Google Docs will now suggest edits if you write something that is not deemed ‘inclusive’, changing words like ‘mailman’ to ‘mail carrier’. The announcement was made during the virtually-held Google I/O developer conference on Tuesday

Google staff said at the time that the risk was too high that its ‘Smart Compose’ technology might predict someone’s sex or gender identity incorrectly.

That came after Gmail product manager Paul Lambert said a company research scientist discovered the problem. 

He wrote: ‘I am meeting an investor next week and Smart Compose suggested a possible follow-up question: ‘Do you want to meet him?’ instead of ‘her’.’  

Google has banned expletives and racial slurs from its predictive technologies, as well as mentions of its business rivals or tragic events.

Its style guide already asks developers to use ‘baffling’ instead of ‘crazy’, ‘placeholder variable’ instead of ‘dummy variable’ and ‘final check for completeness and clarity’ instead of ‘final sanity-check’. 

Earlier this month Facebook said it is adding more censorship to its platform with a new pop-up that asks users if they’ve read an article before sharing it.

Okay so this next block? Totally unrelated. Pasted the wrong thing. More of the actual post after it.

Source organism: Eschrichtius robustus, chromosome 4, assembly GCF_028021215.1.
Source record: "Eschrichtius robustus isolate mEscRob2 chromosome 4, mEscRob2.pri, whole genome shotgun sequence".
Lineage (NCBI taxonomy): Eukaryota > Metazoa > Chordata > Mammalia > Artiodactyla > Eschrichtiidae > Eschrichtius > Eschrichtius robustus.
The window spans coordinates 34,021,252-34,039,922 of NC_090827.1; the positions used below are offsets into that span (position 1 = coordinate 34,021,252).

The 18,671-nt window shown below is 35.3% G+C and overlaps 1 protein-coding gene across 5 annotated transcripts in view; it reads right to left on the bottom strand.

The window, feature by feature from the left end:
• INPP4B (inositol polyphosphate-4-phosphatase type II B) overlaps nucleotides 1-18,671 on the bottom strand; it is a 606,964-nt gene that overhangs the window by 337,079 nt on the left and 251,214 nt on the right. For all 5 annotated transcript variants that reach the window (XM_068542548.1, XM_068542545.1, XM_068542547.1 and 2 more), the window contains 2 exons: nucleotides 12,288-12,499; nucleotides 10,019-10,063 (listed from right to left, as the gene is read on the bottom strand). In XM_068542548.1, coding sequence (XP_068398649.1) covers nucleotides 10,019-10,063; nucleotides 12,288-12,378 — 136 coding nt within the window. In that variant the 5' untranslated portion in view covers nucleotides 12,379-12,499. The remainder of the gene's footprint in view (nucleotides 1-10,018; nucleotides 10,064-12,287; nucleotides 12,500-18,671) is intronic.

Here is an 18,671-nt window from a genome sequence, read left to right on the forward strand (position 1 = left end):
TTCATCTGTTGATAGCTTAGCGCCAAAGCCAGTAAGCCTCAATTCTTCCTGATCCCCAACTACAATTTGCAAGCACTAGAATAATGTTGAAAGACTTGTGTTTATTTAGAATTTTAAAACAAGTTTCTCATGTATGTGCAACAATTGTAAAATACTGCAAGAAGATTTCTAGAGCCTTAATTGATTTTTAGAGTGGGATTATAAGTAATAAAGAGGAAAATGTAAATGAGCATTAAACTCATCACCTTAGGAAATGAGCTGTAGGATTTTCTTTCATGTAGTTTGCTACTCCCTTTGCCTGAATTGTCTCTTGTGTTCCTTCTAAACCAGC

And Twitter announced it was adding a feature that prompts users to review ‘potentially harmful or offensive’ replies before posting them.

The feature, which was first tested last year, uses artificial intelligence (AI) to detect harmful language in a freshly-written reply to another user, before it’s been posted.

It sends users a pop-up notification asking them if they want to review their message before posting.

According to Twitter, the prompt gives users the opportunity to ‘take a moment’ to consider the tweet by making edits or deleting the message altogether.

Users are also free to ignore the warning message and post their reply anyway.

In a similar vein, Twitter is working on an ‘Undo Send’ timer for tweets that will give users five seconds to rethink your message. 

Other changes will see chairman prompted to change to chairperson. The new update will also suggest ways to avoid passive voice or offensive language